Why is it that free stuff is typically never worth it? It seems like everything, especially music, demonstrates this. Any time I find an album that’s free, I figure it’ll be garbage, or at least sub-par to its counterparts. But that’s where Holding Onto Hope breaks the barrier. Their self-titled album, being offered for free by their record label, Come&Live! Records, is actually worth a lot more than what it looks on paper.
Holding Onto Hope is straight-up hardcore, with a bunch of metal elements in their music. Their sound is brash and heavy, while the vocals are easily discernible among the atmospheric tug and pull of the vast guitar riffs. A band that released a great debut EP in 2009 returns even stronger, with a new bassist and vocalist, who both add to the band’s newly established intensity. Holding Onto Hope creates a thick sound, just as bands like Hands and Touche Amore have successfully done. It adds strength and foundation to the great lyrical themes that the band strives to get across.
In songs like “Old Voids” and “Low,” we see Anton Kellner pour his heart out, with meaty lines like “Blind is the one who opens his eyes the most/You I blamed, when I was the host,” all strung out as his raspy screams break evenly with tons of emotion. The message in this album is also a strong point: the band is hopeful yet their themes aren’t too dry. Though there are hints of dark elements (i.e. “The pain is real, it is real!” in the highly captivating “Hollow Vessel”), the overall mood is typically encouraging and positive, as they are a Christian band whose goal is to share “the message of hope and truth to those who are weary.”
The instrumentals fit in to this as well. The guitar is typically slower, along the lines of groups like Hands, as the riffs are cautious and well thought-out. The bass and drums are also solemn, but with a lot of notes you are shaken off the ground by the copious amounts of emotion they possess. With that being said, I wasn’t always carried away by the instrumentals; at times they seem to be a bit boring and anemic, such as in “Forsaken: Take I,” where they seem to be like filler behind Kellner’s ballad-like clean vocals. The slower parts in this album simply aren’t as effective as most hardcore.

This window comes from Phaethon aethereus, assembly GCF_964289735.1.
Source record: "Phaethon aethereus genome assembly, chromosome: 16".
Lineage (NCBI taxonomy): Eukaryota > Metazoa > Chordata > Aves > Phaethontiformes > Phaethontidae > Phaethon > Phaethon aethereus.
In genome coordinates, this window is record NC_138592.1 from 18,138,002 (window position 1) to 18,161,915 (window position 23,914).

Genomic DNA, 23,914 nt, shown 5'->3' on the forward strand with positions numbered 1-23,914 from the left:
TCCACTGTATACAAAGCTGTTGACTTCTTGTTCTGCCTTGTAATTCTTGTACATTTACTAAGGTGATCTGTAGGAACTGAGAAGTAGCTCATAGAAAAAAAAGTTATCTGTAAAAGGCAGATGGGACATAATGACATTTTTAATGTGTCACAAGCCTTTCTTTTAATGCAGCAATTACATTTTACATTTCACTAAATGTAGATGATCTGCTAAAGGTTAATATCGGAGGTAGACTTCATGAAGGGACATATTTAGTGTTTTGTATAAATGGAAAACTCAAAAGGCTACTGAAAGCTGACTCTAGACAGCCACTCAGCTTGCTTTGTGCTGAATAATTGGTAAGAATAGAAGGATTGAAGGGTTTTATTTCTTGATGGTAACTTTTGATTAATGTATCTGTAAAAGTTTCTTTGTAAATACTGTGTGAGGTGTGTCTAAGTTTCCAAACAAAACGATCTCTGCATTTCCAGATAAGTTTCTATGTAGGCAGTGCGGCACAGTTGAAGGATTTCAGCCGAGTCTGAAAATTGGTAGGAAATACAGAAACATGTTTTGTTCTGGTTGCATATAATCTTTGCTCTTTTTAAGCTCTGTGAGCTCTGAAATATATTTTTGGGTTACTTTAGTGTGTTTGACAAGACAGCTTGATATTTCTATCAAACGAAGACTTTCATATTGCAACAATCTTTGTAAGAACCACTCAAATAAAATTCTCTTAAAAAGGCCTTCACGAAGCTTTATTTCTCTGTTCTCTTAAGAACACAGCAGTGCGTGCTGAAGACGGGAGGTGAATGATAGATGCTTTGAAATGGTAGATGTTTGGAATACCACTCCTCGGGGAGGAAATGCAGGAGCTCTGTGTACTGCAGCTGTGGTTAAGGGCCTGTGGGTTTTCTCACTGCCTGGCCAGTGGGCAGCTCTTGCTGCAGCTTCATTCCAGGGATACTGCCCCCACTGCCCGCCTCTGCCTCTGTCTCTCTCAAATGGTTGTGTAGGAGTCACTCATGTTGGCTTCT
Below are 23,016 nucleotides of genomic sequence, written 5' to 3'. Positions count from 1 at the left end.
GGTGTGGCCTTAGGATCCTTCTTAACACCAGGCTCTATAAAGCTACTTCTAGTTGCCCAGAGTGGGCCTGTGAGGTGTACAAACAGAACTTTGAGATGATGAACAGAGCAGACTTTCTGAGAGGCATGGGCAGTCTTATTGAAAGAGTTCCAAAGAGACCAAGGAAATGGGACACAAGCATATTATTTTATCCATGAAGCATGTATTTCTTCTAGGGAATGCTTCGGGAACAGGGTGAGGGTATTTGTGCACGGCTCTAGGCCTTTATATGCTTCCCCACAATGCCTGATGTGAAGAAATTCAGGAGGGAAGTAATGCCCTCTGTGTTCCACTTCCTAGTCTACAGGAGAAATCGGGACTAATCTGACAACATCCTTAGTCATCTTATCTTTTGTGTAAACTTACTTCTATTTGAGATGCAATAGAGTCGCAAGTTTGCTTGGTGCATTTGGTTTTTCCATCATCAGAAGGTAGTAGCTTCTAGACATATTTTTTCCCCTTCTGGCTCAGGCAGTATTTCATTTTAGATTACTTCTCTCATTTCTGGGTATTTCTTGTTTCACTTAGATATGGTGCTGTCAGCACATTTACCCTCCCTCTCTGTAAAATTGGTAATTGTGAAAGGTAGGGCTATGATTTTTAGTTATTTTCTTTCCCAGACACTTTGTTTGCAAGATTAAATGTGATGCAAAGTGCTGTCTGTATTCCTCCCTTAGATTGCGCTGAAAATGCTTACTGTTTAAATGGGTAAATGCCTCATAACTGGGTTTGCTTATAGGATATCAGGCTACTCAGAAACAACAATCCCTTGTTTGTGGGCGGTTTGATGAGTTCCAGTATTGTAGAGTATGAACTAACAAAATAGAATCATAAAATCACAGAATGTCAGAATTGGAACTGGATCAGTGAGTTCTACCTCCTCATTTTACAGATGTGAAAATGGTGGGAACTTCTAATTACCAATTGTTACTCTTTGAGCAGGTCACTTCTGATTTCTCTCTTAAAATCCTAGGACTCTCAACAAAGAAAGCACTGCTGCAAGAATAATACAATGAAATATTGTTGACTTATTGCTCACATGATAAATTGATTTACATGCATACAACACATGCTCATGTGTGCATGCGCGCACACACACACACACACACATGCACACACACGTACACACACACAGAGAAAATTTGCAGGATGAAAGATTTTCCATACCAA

The thing that makes me love these guys so much isn’t their sound, which is solid but not outstanding, but the vocals. With what I consider to be an above average effort from the instrumentals, I was pleasantly surprised to hear Kellner’s pipes. He does double duty: singing and screaming. And he’s got a pronounced singing voice. In tracks like “Forsaken: Take Two,” a backdrop of wondrous guitar chords and an earthy, organic feel excellently mesh together with his vocals. This adds even more passion to the songs, as the band is able to mix the cleans and screams for hearty doses of it. The cleans are also really strong in “A Momentum” and “Ourselves,” just to name a few.
The thing that I enjoy most about Holding Onto Hope’s sound, like any hardcore band, is the fact that they have tons of emotion. In this respect, the band succeeds, in addition to the fact that the vocals are pretty strong. Though this album isn’t as groundbreaking as Hands’ Give Me Rest or as brutal as Defeater‘s Empty Days & Sleepless Nights, it is definitely a worthy release. Hopefully we’ll be hearing more from Holding Onto Hope, as their self-titled album will be a nice breakthrough for them, especially considering that it doesn’t cost a cent.